If anyone has thoughts on this or has done work on this particular in relation to Singapore’s system, would be glad to have a conversation with you!

Restarting this blog

This blog was set up during my days of teacher training to document my reflections as both an educator and a Christian.

It is timely now to restart it during this season of learning as I’ve really been learning so much, yet not having the opportunity to capture my thoughts from each week. Shall start writing more on this blog again!

Cultivating your Inner Life: Reflections

Edmund Chan’s Writing

I’ve always enjoyed reading Edmund Chan’s books as they contain deep truths, yet expressed so simply and clearly. The chapters of the book may be brief, but the amount of truth expressed is so powerful that you can’t help but take a step back and reflect. What I’ve enjoyed about the book so far is it’s very comprehensive approach to elucidating a topic – first exploring myths surrounding it and then defining the issue. It really illustrates Edmund Chan’s belief that it is hard to pursue what you do not define.

It’s interesting to read across different Christian authors, as they all take a different approach towards God and His word – all biblical, but different in the kind of emotional response elicited and the actions it prompts you. Edmund Chan’s Cultivating your Inner Life stirs in you a hunger to really seek more of Him and to put that as the one pursuit of your life, rather similar to Bill Johnson’s Face to Face, with the key difference being that Bill Johnson also writes significantly about the ‘outer Christian life’ of miracles, transforming the world and arising and shining. Edmund Chan really goes very deep into what it means to seek the Lord, to build the inner life and to ‘form’ the spirit. Both books balance each other really well.

On to my reflections on intimacy with the Lord…

The ONE thing

Reading the book brought new light to my understanding of Psalm 27:4, setting the context right for me – and at the right time too. Currently, I’m facing so much fears and anxieties, because I’ve been put in a challenging role, due to various circumstances. The temptation is always to pray for breakthroughs, pray for wisdom, pray for success – these are not wrong, but they are the blessings that I seek from the Lord! David went through so much worse than me – he was at war, he was persecuted by his enemies. Yes, he did pray for freedom from fear and for protection – but in the midst of it all, the one thing that he sought was the LORD. And it wasn’t just a quiet, passive kind of waiting on the Lord, it was a resolute pursuit – as shown through the phrase this I seek!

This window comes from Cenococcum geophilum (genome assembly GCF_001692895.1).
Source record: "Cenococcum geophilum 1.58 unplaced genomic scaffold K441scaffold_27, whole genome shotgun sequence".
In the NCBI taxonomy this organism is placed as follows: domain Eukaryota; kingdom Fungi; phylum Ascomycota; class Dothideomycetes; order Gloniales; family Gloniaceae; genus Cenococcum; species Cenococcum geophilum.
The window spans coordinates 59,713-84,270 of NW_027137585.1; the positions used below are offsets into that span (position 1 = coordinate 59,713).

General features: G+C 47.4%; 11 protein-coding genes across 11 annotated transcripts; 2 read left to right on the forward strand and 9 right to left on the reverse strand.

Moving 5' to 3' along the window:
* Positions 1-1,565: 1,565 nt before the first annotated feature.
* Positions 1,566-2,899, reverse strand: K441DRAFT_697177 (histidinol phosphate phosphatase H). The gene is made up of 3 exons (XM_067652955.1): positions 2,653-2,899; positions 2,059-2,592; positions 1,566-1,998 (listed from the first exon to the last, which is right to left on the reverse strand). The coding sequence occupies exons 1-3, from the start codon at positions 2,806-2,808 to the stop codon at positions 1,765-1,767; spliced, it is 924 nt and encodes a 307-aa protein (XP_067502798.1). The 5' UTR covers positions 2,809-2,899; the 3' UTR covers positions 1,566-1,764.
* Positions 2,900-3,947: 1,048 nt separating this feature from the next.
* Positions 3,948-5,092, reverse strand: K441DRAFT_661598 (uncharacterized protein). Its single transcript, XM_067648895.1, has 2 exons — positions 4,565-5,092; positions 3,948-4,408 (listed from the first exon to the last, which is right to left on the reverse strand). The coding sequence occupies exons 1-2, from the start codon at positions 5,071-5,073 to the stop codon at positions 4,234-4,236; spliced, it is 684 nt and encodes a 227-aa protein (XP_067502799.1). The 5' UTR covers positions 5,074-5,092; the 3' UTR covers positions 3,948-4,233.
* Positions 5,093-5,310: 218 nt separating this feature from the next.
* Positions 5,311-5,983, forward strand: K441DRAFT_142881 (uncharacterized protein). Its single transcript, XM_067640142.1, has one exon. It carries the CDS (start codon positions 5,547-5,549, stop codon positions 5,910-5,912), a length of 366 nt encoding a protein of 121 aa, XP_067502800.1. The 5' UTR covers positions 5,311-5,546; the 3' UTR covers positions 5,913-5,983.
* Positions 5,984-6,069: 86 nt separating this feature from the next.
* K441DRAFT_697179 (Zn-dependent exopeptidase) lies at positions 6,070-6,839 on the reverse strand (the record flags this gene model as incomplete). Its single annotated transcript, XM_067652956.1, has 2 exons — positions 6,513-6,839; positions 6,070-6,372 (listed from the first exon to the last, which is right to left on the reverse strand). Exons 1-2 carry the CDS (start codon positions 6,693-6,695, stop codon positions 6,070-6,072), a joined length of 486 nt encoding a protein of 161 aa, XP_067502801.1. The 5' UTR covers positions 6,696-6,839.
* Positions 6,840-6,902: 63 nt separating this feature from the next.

Oh – how my priorities have been so misplaced!

The ONE thing – not just ONE of the important things – the only THING that David seeks is to deepen Himself in the Lord’s presence. WOW! That is his one passion.

Does he seek God’s presence to get anything? Does he think that seeking God’s presence will give him the victory and freedom that he needs? NO!

It’s just intimacy with the Lord that is sufficient – which is another point that Edmund Chan makes in his book. It’s a myth to believe that intimacy with the Lord brings blessings – it IS the blessing in itself! “Intimacy with the Lord is not something we add onto our lives” – it is the primary anchor of our lives itself.

Is this anything new?

Nope. I’ve probably heard this message in multiple permutations before and this is not something that mature Christians know.

However, is this something that Christians regularly practise? I would say no – or at least, not for me.

This goes beyond just spending quiet time and having your spiritual disciplines, which in its own isn’t already very easy to do. However, it goes beyond just actions and ‘discipline’, though that is important. A person can pray for hours each day, yet not build a deep inner life, if his/her prayer focus is wrong.

It is what Edmund Chan says about your inner life – your inner compulsions, your inner compass, your passions and your desires. It’s a reorienting of your life. It’s not about fulfilling things on a checklist, reading as many Christian books as you can or listening to many sermons – though those are important – but it’s about what your life is anchored on and what your life flows out of!

An idea that has stuck in my mind for quite a long time after reading Living Life Devotion is this idea of being addicted to Jesus. We’ve all got our own obsessions and compulsions – I’m personally rather addicted to social media, in that I’ll check the feeds ever so often to identify any updates even if it’s just 5 minutes. However, something I’m wondering about is how does one show that he/she is addicted to Jesus? What are the inner/outer actions that exemplify this? Am hoping this book will bring more light to this issue!

Bill Johnson’s “Dreaming with God”

This has been an amazing and timely read, reviving a passion in me for cultural transformation and also giving me some vital tips on strengthening my spiritual life. Thought it’d be a waste if I just finished it and left it as that, without jotting down some key truths that really spoke to me.

1. Friends vs. servants

God called his disciples ‘friends’ in John 15:15. With this change in status, which Bill Johnson calls a ‘promotion’, they were now given access to the secrets of God. While servants are focused on obedience, friends have a higher calling – they are concerned with disappointing God. Other differences:

  • From ‘commandments’ to ‘presence’
  • From Assignment to Relationship
  • From “What I do for Him” to “How do my choices affect Him”

2. God wants to know our dreams

Many of us think of God’s will as being static and us as ‘robots’, trying to find out the instructions for the next move. However, this is what Bill Johnson says: